Sharing strong similarities with Capa’s style, Taro’s differs in her interest in more morbid subjects. She captured the essence of life and death in the trenches, taking photos of wounded fighters carried out on stretchers, corpses in the morgue and soldiers who died on the battlefield.
As for Chim, he was particularly famous for portraits, and for his more human perspective on the conflict. From shots of textile-factory workers to egg sellers, he depicted how life continued off the battlefield.
Echoing his own political allegiances, he photographed key figures he admired in the war, such as the leftist writer and poet Federico Garcia Lorca and Dolores Ibarruri, the charismatic head of the Spanish Communist Party known as la Pasionaria.
He also made striking portraits of the smiling young soldiers of the International Brigades in Toledo in 1936, who posed proudly with their weapons or fired through barricades.
Scheduled to run until June 30, the exhibition features clippings from Regards, the illustrated weekly magazine of the French Communist Party — Capa, Taro and Seymour’s employer during the Spanish civil war — and Haynt, a Warsaw Yiddish daily.
Taro, sadly, would become more than a groundbreaking figure in war journalism — she was also the first female reporter to die on the battlefield, at the Battle of Brunete in 1937. On display in Paris is the telegram sent by the Republicans’ 39th division to Paris’ Ce Soir daily newspaper, announcing her death on the front line.
“It was such a huge loss for Capa,” says Feuillie. “He never fully recovered.”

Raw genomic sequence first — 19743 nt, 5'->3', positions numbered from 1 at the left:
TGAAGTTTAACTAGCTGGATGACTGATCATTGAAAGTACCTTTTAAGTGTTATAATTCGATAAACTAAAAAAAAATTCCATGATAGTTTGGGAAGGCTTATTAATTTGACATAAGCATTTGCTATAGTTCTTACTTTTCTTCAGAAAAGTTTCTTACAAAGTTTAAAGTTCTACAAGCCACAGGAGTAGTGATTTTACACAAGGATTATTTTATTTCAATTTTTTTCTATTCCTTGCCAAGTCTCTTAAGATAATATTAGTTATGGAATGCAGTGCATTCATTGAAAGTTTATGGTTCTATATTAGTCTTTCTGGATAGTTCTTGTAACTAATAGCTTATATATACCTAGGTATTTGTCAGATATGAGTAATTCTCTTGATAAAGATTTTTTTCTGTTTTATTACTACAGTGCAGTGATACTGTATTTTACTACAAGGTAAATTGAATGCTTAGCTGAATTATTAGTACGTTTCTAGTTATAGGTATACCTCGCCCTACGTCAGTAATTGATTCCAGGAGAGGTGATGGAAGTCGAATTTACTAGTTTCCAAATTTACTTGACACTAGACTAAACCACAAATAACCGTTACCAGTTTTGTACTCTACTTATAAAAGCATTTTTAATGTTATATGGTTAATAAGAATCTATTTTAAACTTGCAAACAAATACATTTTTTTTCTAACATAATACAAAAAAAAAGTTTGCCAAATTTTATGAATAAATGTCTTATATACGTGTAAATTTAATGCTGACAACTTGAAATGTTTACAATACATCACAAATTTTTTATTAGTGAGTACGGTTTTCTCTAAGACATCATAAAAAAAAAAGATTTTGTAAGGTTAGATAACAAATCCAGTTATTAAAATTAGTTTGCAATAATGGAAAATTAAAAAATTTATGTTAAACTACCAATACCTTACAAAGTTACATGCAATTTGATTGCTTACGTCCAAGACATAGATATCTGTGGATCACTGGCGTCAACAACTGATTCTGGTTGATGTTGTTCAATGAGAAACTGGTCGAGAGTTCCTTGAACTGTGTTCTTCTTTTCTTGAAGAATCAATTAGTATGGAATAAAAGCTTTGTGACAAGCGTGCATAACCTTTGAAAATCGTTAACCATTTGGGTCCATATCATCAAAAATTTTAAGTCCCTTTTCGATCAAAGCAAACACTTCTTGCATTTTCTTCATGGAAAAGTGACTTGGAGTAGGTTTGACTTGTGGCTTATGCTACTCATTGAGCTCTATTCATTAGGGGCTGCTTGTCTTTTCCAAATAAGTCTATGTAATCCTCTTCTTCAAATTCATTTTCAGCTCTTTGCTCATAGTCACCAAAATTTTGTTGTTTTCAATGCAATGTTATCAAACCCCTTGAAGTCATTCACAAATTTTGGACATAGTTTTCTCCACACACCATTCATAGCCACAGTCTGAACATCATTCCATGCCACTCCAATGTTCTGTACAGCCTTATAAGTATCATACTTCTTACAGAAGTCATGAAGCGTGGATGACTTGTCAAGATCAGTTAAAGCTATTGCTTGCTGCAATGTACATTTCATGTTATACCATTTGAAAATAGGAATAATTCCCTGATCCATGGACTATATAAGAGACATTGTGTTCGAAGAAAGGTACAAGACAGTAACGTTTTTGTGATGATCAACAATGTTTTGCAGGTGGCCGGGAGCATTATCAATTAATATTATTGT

The exhibition also highlights the involvement of thousands of Jewish intellectuals and fighters in the conflict. Of the 35,000 volunteers who joined the Republican forces between 1936 and 1939, a full 20 percent, or 7,000, were Jewish.
Coming from all over Europe, the United States and Palestine, they were mostly communists, socialists and left-leaning Zionists.
“To these militants, who often had to flee their own country, joining the International Brigades was the most obvious thing to do,” wrote Michel Lefebvre, the co-author of 2003’s “International Brigades: Recovered Images.“
“The fight against fascism had to go through Madrid, and they had to be part of it.”
Lefebvre reports that many Jewish intellectuals and artists supported Spanish Republicans off the battlefield, among them Einstein and Russian painter Marc Chagall — who wrote, in a letter addressed to Jewish volunteers in Spain in 1937, “Your names will shine in history.”
Killed while documenting the First Indochina War in 1954, Capa has since become one of the most influential figures of photojournalism, as well as a hero of fiction, including in Romain Gary’s ”The Roots of Heaven” (1973) and Susana Fortes’ ”Waiting for Robert Capa” (2011).
“He was a lady’s man, much more charming and charismatic than Chim ever was,” Feuillie says. (Chim, for his part, would be killed by an Egyptian machine gunner four days after the signing of the Suez War armistice in 1956.)
“It is not surprising that his passionate yet short relationship with Taro, and his career, have aroused the interest of writers,” Feuillie says of Capa. “He was such a bon vivant. But war reporting was like a drug to him, and to Taro and Chim. They were addicted to the action, the adrenaline. And eventually, it killed them.”